Ethics Case Studies
See how colleagues handled issues in PRSA ethics case studies.
Check out “Ethical Public Relations: Everyday Expectations”
Available On Demand │ Free to PRSA and PRSSA members
Test your PR ethics knowledge by taking the PRSA Ethics Quotient (EQ) Quiz.
Guide to Increasing Collaboration Between the Communications and Ethics Offices
PRSA and the Ethisphere® Institute, the global leader in defining and advancing the standards of ethical business, have created a comprehensive reference guide that provides insights from the World’s Most Ethical Companies®, actionable research highlighting best practices for effective communications and a roadmap for building greater accountability. Learn more.
Ethics Articles and Blog Posts
Find insight on ethical challenges and best practices in Content Connection.
Ethical Decision Making Guide
Kathy R. Fitzpatrick, APR Member, BEPS
For public relations and other professionals, ethical dilemmas arise when responsibilities and loyalties conflict and a decision about the appropriate – i.e., ethical – course of action must be made. Often, a choice is required among actions that meet competing obligations. For example, when might the obligation to serve the public interest override loyalty to clients? When does a particular stakeholder’s interest take priority over an employer’s interest? In other words, just exactly what is “responsible advocacy”?
These questions illustrate the challenge of practicing ethical public relations. And they raise the related issue of how alternative actions should be weighed and competing interests balanced. In this regard, an ethical decision-making process can be helpful. Such a guide forces the decision maker to address significant issues that should be considered before taking action.
A number of such processes exist – ethics educators offer a variety of approaches to ethical decision making. The following guide, which is adapted to meet the specific needs of public relations professionals, is offered as one approach that PRSA members may find helpful in addressing ethical dilemmas:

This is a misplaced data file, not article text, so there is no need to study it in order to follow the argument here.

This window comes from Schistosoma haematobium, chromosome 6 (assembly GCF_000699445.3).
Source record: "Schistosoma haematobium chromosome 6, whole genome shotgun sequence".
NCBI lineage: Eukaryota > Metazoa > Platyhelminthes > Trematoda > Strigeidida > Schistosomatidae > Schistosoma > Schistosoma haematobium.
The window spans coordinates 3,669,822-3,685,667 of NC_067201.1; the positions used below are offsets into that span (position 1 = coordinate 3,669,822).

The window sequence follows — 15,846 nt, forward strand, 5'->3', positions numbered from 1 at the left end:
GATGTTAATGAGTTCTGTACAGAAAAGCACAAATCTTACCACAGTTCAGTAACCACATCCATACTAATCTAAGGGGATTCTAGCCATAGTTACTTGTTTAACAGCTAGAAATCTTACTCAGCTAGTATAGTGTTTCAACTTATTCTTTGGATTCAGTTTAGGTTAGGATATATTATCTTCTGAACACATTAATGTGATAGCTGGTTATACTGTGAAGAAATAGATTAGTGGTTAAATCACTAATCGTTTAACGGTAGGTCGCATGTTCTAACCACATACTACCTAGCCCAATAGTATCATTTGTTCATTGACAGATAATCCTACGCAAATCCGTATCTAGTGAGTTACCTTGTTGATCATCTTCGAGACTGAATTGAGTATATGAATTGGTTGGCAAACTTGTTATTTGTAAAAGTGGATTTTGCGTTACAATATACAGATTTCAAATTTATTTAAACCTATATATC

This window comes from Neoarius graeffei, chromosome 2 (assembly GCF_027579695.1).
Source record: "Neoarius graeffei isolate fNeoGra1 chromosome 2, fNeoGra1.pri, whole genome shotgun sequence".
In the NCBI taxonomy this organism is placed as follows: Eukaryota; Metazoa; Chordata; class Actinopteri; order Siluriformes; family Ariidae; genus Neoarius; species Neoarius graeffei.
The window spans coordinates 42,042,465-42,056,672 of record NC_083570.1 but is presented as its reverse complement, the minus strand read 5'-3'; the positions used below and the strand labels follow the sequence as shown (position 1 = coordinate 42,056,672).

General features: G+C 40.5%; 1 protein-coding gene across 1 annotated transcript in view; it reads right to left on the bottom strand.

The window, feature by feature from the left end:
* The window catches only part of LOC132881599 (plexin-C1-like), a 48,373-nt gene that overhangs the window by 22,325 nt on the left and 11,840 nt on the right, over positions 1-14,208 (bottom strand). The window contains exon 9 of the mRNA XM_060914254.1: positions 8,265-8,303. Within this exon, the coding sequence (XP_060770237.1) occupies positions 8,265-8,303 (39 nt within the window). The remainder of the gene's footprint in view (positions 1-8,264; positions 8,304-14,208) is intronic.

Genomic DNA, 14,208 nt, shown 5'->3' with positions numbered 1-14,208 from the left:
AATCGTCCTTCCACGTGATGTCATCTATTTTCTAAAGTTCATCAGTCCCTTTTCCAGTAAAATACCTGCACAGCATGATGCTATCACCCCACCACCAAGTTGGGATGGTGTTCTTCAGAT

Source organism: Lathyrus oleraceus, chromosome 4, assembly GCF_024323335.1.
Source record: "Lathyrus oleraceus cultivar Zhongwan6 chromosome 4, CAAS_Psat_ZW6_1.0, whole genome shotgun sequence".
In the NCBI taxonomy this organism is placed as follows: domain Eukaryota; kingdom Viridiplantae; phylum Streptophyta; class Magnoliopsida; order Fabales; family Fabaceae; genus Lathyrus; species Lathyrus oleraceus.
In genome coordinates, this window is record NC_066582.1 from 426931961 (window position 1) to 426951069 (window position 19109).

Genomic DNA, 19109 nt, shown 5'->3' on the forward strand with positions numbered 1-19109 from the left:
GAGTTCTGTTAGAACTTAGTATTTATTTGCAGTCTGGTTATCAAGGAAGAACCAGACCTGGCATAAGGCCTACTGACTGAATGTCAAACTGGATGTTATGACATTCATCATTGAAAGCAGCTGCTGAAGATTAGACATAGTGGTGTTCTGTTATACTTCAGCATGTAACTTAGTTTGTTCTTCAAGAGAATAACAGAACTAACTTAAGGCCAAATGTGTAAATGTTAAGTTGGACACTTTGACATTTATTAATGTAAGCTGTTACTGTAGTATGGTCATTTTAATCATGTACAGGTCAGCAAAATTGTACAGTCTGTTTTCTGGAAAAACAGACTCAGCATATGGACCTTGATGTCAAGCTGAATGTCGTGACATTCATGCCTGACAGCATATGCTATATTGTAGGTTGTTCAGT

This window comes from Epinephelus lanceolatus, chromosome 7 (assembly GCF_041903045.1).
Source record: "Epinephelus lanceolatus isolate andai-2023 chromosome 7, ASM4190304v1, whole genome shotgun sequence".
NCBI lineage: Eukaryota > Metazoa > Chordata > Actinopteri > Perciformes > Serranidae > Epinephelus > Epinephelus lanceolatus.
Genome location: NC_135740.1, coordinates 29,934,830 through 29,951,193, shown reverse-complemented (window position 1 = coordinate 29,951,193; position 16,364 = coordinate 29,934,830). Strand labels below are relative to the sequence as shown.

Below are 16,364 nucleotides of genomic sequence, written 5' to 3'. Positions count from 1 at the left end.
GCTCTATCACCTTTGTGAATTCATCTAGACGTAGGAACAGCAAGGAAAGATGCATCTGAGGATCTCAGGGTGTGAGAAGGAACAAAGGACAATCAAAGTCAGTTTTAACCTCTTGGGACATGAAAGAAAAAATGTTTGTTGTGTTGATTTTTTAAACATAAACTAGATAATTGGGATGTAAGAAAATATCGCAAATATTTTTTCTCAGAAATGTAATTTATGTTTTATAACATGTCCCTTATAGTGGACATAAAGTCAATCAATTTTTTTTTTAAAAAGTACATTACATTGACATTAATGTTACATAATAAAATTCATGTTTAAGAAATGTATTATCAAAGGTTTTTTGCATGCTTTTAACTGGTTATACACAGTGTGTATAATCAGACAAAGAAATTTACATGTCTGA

- Define the specific ethical issue/conflict.
- Identify internal/external factors (e.g., legal, political, social, economic) that may influence the decision.
- Identify key values.
- Identify the parties who will be affected by the decision and define the public relations professional’s obligation to each.
- Select ethical principles to guide the decision-making process.
- Make a decision and justify it.
Ethical Standards Advisories
Applying the PRSA Code of Ethics, the PRSA Board of Ethics and Professional Standards (BEPS) offers analysis on current practice issues and challenges through Ethical Standards Advisories (ESAs).
ESAs are considered direct extensions of the PRSA Code, and have the same force and effect as any provision within the PRSA Code. Designed to keep the PRSA Code timely through a formal process, ESAs provide practitioners guidance to deal with new situations and circumstances as they arise int he daily practice of public relations.
BEPS continues to build the ESA library. Your input with issues you are facing or have faced are the basis for ESA topics. Email your ESA suggestions to the PRSA Board of Ethics and Professional Standards.
- “Disclosure” (April 2018)
- “Ethics and Social Media” (September 2015)
- “Disclosure and Transparency in Native Advertising and Sponsored Content”(September 2014)
- “Deceptive Online Practices and Misrepresentation of Organizations and Individuals” (Rev. June 2012)
- “Illegal Recordings” (March 2011)
- “Ethical Use of Interns” (February 2011)
- “Plagiarism” (September 2010)
- “Looking the Other Way” (August 2010)
- “Expropriation of the Intellectual Property of Others” (February 2010)
- “Use of Video News Releases as a Public Relations Tool” (October 2009)
- “Questionable Environmental Claims and Endorsements (Greenwashing)” (October 2009)
- “Pay for Play” (October 2009)
- “Engaging in the Use of Deceptive Practices While Representing Front Groups” (Rev. October 2008)
- “Overstating Charges, Fees and/or Compensation” (rev. August 2007)
- “Disclosure by Expert Commentators and Professional Spokespersons of Payments or Financial Interests” (April 2005)
- “Telling the Truth, Especially in War Time” (January 2005)
- “Reporting Unethical Behavior or Unprofessional Performance” (Nov. 2004)
- “Disclosure of Employment Status of Client-Based PR Agency Staff” (May 2004)